The meta masterpiece Cabin in the Woods came out on DVD this week. Along with 21 Jump Street, the film reflects a recent trend in movies that has seen a sharp increase in “meta-film.” For those that may not know calling something “meta” in the realm of fiction basically means that it is self-referential. Sometimes this is done directly, with a character breaking the fourth wall, but it can be much more subtle than that.
Meta film isn’t anything new, but in the past most films in this category have been either horror or comedy, and were not nearly as common as they are today. In the past few years meta films have branched out to all kinds of genres, even being recognized by the academy. Last year The Artist, a silent film about the end of the silent film era, won best picture at the Oscars. Another best picture nominee, Inception, is a usually thought to be a metaphorical representation for the process about making movies. Flashback to 2008, Robert Downey Jr. played an actor desperately trying to earn an academy award in Tropic Thunder, a role which earned Downey an academy award nomination in real life.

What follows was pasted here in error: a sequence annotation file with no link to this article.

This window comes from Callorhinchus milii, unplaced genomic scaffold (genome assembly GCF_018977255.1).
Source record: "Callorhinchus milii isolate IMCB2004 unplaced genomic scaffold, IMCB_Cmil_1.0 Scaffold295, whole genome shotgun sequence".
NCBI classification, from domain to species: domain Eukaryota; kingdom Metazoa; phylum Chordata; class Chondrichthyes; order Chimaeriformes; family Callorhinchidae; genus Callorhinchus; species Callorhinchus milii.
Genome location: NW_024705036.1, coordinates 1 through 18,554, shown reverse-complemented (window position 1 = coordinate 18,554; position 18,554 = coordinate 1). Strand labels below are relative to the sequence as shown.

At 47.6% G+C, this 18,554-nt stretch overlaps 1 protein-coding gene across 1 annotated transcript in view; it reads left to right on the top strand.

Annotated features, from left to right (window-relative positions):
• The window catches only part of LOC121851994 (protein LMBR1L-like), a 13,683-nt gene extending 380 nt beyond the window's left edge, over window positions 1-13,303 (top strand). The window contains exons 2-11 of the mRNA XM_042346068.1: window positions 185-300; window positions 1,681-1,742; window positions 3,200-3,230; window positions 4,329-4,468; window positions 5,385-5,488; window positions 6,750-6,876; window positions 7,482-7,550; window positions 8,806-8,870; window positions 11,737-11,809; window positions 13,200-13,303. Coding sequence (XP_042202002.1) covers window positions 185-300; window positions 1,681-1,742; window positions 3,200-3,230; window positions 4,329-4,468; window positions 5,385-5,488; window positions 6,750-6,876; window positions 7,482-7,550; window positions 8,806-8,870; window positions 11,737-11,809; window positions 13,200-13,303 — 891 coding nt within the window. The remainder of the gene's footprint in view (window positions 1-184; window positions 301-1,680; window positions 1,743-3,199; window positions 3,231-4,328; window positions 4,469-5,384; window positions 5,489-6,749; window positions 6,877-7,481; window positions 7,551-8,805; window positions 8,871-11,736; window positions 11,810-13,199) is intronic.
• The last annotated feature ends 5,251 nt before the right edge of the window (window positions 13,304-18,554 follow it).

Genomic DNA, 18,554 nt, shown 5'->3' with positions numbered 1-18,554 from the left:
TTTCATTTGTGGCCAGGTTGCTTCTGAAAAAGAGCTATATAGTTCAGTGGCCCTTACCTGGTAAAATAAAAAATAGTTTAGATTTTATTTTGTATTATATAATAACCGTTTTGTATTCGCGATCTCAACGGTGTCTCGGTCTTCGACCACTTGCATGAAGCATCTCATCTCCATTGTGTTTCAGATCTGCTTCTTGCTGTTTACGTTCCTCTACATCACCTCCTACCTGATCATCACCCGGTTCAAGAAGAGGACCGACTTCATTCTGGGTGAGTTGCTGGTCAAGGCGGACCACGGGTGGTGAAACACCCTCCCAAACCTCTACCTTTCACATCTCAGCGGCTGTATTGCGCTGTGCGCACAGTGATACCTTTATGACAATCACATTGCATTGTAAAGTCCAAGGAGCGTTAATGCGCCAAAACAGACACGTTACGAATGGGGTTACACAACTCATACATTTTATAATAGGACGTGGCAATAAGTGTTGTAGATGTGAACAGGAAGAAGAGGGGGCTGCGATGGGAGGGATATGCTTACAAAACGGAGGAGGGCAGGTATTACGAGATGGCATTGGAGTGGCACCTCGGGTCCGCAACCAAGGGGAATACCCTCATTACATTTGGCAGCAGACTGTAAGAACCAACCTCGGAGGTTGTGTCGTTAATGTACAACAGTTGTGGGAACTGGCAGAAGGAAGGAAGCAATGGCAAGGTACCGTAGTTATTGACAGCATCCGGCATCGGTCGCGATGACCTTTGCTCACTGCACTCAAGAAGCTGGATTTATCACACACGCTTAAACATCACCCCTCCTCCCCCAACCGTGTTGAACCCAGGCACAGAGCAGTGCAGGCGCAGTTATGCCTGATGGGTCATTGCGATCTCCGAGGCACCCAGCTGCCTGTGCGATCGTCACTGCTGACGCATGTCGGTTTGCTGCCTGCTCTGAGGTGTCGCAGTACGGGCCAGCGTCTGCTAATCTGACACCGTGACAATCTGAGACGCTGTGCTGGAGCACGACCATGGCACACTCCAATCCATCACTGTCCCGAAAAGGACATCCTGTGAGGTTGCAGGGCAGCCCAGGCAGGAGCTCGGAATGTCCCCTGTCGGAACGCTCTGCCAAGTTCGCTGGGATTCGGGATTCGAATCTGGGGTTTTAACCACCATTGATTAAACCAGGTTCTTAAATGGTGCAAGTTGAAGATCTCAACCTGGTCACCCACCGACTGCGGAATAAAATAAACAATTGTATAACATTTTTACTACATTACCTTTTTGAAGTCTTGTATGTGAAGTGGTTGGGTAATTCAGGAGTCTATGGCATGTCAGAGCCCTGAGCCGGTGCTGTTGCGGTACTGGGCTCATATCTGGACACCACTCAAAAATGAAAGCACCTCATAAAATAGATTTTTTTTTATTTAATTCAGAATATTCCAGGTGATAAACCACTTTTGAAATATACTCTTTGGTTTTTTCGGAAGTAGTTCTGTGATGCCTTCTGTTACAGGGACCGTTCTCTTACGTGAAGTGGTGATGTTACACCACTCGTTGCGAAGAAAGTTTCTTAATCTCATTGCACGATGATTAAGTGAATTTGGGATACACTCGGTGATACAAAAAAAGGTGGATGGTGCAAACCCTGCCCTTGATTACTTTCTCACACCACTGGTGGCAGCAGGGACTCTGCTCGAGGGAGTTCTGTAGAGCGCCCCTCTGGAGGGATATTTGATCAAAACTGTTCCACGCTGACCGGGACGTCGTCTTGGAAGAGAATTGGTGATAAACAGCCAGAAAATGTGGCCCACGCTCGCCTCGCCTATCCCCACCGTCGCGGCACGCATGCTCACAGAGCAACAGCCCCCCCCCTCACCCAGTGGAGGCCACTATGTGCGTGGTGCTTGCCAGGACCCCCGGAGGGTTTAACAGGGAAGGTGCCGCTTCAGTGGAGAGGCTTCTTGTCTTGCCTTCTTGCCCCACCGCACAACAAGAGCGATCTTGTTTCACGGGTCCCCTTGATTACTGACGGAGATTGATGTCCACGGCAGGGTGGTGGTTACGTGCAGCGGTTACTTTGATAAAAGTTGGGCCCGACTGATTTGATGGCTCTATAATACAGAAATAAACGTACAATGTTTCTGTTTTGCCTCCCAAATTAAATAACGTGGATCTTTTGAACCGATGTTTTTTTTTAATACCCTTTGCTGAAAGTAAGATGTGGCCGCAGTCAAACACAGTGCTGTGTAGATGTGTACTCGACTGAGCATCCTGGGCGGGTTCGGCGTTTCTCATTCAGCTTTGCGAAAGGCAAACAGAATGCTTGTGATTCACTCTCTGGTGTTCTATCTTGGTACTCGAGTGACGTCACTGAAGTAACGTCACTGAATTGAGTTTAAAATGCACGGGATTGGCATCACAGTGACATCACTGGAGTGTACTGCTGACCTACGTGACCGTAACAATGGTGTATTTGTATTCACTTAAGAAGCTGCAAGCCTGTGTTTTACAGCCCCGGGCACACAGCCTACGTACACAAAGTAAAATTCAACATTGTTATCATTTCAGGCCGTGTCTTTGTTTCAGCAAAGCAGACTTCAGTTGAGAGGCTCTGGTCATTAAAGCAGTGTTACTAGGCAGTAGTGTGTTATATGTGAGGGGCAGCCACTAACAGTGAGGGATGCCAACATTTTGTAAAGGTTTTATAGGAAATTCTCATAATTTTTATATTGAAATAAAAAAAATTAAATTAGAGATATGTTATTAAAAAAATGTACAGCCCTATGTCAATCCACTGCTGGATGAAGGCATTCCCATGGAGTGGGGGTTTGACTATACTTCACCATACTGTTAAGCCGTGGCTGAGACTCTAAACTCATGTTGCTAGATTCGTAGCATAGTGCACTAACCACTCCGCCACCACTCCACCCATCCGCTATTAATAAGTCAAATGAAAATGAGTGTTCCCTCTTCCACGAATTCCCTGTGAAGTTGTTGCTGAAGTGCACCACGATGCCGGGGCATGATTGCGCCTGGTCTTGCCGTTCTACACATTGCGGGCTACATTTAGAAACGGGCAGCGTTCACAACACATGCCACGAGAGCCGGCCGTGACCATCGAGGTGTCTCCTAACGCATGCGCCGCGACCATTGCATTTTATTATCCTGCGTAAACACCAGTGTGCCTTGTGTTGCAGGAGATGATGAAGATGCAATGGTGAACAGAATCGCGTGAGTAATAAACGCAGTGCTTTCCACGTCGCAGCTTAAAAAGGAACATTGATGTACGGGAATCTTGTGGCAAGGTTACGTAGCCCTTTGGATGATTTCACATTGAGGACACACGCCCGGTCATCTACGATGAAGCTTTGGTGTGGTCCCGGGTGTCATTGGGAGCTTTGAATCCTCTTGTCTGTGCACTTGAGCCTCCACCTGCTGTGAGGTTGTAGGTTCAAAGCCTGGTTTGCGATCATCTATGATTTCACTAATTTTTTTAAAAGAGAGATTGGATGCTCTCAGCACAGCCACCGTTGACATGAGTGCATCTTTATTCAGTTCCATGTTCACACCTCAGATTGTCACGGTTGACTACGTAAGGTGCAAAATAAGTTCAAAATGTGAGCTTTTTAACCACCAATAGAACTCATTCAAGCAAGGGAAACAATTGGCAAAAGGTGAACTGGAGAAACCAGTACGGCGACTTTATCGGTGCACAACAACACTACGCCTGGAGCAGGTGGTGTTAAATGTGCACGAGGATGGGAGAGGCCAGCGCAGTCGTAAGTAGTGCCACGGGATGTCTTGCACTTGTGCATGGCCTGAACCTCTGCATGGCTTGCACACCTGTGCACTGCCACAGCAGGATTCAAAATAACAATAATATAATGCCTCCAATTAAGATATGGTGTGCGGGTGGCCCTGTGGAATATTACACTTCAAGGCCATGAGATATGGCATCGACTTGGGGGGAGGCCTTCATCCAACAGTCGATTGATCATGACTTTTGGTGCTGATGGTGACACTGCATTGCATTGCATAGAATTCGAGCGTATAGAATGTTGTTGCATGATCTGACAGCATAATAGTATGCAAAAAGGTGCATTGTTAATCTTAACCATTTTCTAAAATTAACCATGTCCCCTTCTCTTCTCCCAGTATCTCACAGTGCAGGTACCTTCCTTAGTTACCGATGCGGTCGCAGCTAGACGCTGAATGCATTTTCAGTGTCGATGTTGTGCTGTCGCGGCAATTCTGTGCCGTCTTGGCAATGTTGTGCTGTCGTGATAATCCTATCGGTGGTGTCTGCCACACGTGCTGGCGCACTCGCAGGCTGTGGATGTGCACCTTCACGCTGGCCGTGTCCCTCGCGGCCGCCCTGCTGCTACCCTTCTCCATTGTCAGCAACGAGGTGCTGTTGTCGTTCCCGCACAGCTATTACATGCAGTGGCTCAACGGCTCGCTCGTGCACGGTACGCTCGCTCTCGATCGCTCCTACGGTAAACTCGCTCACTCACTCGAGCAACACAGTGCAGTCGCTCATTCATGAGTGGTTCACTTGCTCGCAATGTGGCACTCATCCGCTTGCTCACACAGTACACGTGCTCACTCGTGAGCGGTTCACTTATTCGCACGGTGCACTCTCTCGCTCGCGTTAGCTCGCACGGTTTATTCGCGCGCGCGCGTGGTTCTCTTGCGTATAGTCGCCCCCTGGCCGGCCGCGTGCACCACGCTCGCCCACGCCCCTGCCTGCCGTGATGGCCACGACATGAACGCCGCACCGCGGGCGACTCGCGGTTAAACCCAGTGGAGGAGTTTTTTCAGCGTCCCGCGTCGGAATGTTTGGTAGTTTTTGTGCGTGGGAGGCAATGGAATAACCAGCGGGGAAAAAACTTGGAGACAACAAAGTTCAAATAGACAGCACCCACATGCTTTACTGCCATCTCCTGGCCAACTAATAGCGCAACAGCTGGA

Meta film is finally starting to hit the mainstream; Expendables 2 fully embraced that it was a ridiculous action movie and made fun of itself and its stars. Even more straightforward films have moments considered meta. Everything from Mission Impossible to Indiana Jones has featured meta scenes and dialogue.